Spreadsheets are probably very popular in the business world but not in science. Astronomers love to write their own little programs or scripts to perform the calculations they need, be it for a sophisticated simulation code or for daily data analysis tasks. The point is that spreadsheets are not really a convenient way of analysing data and perform calculations if not for smallish data samples and basic computations. So why am I writing about spreadsheets then ? Well, because I would never thought they could make my life so much easier…

A part of my job consist in taking care of the data reduction and quality control monitoring for the obsevations obtained with WFCAM at the UK InfraRed Telescope (UKIRT), Hawaii. Most of the observations are taken for the UKIRT InfraRed Deep Sky Survey (UKIDSS) which represent the state-of-the-art for the field or, “the next generation near-infrared sky survey, the successor to 2MASS“, as it describes itself. I will probably come back to this project in other posts, so let’s leave the details for another time (just have a look to the linked web sites if you are really curious).
Usually we get the data on LTO tapes via FedEx every other week or so. First task for me is to make sure we are getting the data for all the nights we are supposed to. Next steps consist in validate, process and perform some quality control validation on each single night. The whole thing has been running quite smoothly for a couple of years now and we’ve dealt with a few tens of Terabytes of data.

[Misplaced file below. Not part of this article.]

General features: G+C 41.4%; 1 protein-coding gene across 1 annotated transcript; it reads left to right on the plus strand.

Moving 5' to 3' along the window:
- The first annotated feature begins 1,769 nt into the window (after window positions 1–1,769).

To keep things running I need to interact quite frequently with Brad, the guy that is taking care of the tapes on the other side of the world. I need to know from him for which nights I should expect data, when the tapes were shipped and which detectors they contain for each night. You can easily get fed up pretty soon by managing all this via email, and that’s probably not surprising either. A few weeks ago, Brad came up with a very smart idea: he prepared a Google spreadsheet to keep track of all the relevant information and “invited” me to collaborate on that document. In this way the spreadsheet is visible from my Google docs home, I can see when was the last time Brad made some changes and check them out. I prepared another spreadsheet to keep track of what I am finding on the tapes and to mark nights for which I did not receive all the data and, of course, I enabled the collaboration for Brad. In this way we can keep ourselved both updated on the status of the data transfers in a clean, effective and spam-free way.
Thanks Google!